Pair fresh summer foods with lighter-bodied wines
Barbara and I spent this past weekend in Boston at my nephew’s wedding. If you visit the area, check out Harvest in Cambridge, Mass., near Harvard Square, and Gaslight in South Boston for brunch. Both were delightful, and have extensive, fair-value wine lists with by the glass and half-bottle menus. When I do brunch, I normally order a poached egg rendition to start. A perfect poached egg is a great clue to the ability of the kitchen staff. This starter at Gaslight was perfect with a very firm albumen and a warm, runny center. There were eight of us, and all thought their other selections were perfect as well. The breads were freshly made, superior and diverse. I was amazed that “Southie” is no longer the slum it was in the ‘60s, when my ship Willis A. Lee DL4 was in the Charlestown Yard for refit. It’s gentrified, yuppiefied or millenialized, reminding me of the Greenwich Village or Baltimore Inner Harbor of the ‘60s or more recently certain Brooklyn-area rejuvenations in NYC.
Just around the corner from Gaslight was a four-city-block farmers market called SoWa for South of Washington, the city area it’s in. The variety of fruit ciders, squash, apples and root vegetables was remarkable. There were 14 varieties I had never seen or tried before. However, only one type of corn named “butter and sugar” was available. Delicious. Possibly a nickname. I asked one of the purveyors, “Why the lack of diversity in the corn selection?” She claimed that Beantowners will only buy B&S when it is in season. She had enjoyed our local shoepeg and silver queen, and several vendors in the market tried to sell some but had few takers.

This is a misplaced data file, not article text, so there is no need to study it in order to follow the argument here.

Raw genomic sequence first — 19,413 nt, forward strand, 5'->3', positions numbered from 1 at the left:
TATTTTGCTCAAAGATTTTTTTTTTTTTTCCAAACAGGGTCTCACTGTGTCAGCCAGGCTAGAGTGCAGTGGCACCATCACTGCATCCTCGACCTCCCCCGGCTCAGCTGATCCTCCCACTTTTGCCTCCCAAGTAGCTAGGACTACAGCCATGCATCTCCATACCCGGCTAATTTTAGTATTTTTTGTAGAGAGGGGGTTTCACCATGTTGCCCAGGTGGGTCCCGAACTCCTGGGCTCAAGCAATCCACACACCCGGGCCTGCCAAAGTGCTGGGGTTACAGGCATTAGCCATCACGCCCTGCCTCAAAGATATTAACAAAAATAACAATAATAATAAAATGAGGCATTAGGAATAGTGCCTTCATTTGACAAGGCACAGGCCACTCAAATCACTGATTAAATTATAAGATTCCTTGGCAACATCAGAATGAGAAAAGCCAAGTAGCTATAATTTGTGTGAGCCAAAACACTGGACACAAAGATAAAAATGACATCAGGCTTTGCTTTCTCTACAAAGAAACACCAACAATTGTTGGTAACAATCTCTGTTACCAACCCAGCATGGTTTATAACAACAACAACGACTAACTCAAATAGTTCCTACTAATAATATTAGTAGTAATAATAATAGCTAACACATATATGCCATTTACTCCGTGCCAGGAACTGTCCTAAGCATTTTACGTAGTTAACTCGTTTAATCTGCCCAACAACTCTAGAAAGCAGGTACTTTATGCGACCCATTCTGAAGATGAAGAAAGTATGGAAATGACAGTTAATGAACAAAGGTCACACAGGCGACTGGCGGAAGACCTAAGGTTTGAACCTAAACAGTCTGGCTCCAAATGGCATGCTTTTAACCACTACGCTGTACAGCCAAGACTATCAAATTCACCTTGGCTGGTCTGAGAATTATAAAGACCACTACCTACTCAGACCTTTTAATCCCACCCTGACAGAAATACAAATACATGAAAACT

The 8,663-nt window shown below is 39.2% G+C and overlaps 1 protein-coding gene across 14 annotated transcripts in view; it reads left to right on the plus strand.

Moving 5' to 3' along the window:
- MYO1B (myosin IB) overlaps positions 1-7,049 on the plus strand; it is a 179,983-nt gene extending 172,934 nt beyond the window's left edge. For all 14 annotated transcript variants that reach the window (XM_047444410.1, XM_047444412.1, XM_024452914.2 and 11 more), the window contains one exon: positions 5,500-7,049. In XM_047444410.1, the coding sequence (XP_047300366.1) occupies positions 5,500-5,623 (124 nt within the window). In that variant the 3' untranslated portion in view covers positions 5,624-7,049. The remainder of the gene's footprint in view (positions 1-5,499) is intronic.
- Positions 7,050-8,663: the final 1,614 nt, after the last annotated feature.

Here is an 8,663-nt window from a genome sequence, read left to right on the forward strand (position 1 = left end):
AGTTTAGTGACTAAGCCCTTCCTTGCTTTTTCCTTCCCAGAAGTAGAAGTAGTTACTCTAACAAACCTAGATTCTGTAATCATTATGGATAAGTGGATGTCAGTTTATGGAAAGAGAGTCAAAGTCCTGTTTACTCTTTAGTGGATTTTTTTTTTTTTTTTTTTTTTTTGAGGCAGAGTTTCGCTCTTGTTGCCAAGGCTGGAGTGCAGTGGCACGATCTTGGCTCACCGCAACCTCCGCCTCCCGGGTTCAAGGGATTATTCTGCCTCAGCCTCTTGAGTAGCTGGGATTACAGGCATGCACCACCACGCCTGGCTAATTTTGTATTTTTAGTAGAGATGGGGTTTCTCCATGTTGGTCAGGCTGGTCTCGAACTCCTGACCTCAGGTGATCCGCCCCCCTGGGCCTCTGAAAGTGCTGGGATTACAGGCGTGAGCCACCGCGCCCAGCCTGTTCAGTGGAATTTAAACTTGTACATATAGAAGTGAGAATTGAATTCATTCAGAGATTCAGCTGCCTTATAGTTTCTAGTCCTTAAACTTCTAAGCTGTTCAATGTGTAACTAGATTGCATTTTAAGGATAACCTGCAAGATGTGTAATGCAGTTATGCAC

Those in the know will realize corn doesn’t travel well. The sugar converts to starch quite rapidly, especially when not refrigerated properly.
Marques de Caceres Rosado is a fairly priced Spanish Rioja Tempranillo Rosé that’s wonderful with seared scallops, corn and fresh herb butter sauce, or tomato dishes, or piquant goat cheeses. A very versatile food wine, this dry blush is dark watermelon-colored with floral, strawberry and raspberry aromas.
The palate follows with firm acidity to support. It finishes with raspberry, 89 points under $12. Another good choice here is a NV Cali sparkler made from 100 percent Chardonnay. Avoid tannic wine, as it smothers the delicate scallops. If it’s just corn with any type butter sauce, older-style Chardonnay fills the bill perfectly. There are few meals that surpass steamed lobster, corn and buttered new potatoes with a well-chosen chardonnay.
Wish to buy USA. I prefer Martinelli Three Sisters Vineyard Chardonnay Sonoma 2013, 94 points under $60. One ubiquitous Chard you can find under $30 is Louis Jadot Pouilly Fuissé. The 2012-16 are 88-90 points. The window is usually 4-5 years. The 2016 won silver at IWC in 2018.
Looking ahead, October is Maine Lobster Month. Make sure the lobster you choose is hard-shelled. Then just follow the directions. They are truly easy to cook. Please steam, don’t boil, and if you choose wine, pass on the lemon. Many will also enjoy Spanish Albarino or Oregon Pinot Gris mentioned here a few weeks back. Some recommend California Chardonnay, and I’m OK with that, but I prefer white Burgundy because in most cases the acidity is slightly higher due to a normally cooler climate and less ripening. If your budget allows, go upscale to a 2013 Domaine Faiveley Meursault Blagny Premier Cru Cote de Beaune, France. These will set you back about $90 and rate 93 points. Killer! If you prefer cold lobster salad, especially if made with an aioli or light mayonnaise, look to Chablis, Sancerre or Pouilly Fumé. An inexpensive choice is the 90-point Mionetto NV Cartizze Prosecco (Prosecco Superiore di Cartizze), $24. Finally on lobster, a very famous Alsatian chef, Jean Joho, makes a lobster dish cooked with ginger and Gewurztraminer – now, don’t say Gewurztraminer, yuck!
This takes a bit of work but it is worthwhile and most can successfully accomplish the task. It is wonderful!